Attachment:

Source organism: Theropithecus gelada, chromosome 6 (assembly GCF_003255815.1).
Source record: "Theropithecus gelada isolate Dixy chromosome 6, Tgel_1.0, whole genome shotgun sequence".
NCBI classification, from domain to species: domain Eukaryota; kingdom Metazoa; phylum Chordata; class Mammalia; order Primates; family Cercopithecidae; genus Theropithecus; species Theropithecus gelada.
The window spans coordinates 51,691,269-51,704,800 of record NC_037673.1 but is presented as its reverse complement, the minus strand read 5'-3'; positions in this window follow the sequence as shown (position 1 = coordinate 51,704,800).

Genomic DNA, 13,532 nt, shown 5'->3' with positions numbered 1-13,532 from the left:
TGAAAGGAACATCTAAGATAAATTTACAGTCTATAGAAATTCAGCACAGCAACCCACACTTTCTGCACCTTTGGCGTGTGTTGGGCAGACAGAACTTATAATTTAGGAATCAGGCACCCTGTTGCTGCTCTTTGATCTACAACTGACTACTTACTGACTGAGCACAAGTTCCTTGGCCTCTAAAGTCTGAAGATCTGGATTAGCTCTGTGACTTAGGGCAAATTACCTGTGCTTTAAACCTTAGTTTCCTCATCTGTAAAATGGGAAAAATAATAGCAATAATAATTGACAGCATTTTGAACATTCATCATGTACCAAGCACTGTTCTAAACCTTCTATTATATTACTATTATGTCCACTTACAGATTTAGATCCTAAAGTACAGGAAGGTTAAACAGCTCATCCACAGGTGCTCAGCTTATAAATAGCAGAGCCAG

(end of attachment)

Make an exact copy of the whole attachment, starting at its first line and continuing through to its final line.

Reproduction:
Source organism: Theropithecus gelada, chromosome 6 (assembly GCF_003255815.1).
Source record: "Theropithecus gelada isolate Dixy chromosome 6, Tgel_1.0, whole genome shotgun sequence".
NCBI classification, from domain to species: domain Eukaryota; kingdom Metazoa; phylum Chordata; class Mammalia; order Primates; family Cercopithecidae; genus Theropithecus; species Theropithecus gelada.
The window spans coordinates 51,691,269-51,704,800 of record NC_037673.1 but is presented as its reverse complement, the minus strand read 5'-3'; positions in this window follow the sequence as shown (position 1 = coordinate 51,704,800).

Genomic DNA, 13,532 nt, shown 5'->3' with positions numbered 1-13,532 from the left:
TGAAAGGAACATCTAAGATAAATTTACAGTCTATAGAAATTCAGCACAGCAACCCACACTTTCTGCACCTTTGGCGTGTGTTGGGCAGACAGAACTTATAATTTAGGAATCAGGCACCCTGTTGCTGCTCTTTGATCTACAACTGACTACTTACTGACTGAGCACAAGTTCCTTGGCCTCTAAAGTCTGAAGATCTGGATTAGCTCTGTGACTTAGGGCAAATTACCTGTGCTTTAAACCTTAGTTTCCTCATCTGTAAAATGGGAAAAATAATAGCAATAATAATTGACAGCATTTTGAACATTCATCATGTACCAAGCACTGTTCTAAACCTTCTATTATATTACTATTATGTCCACTTACAGATTTAGATCCTAAAGTACAGGAAGGTTAAACAGCTCATCCACAGGTGCTCAGCTTATAAATAGCAGAGCCAG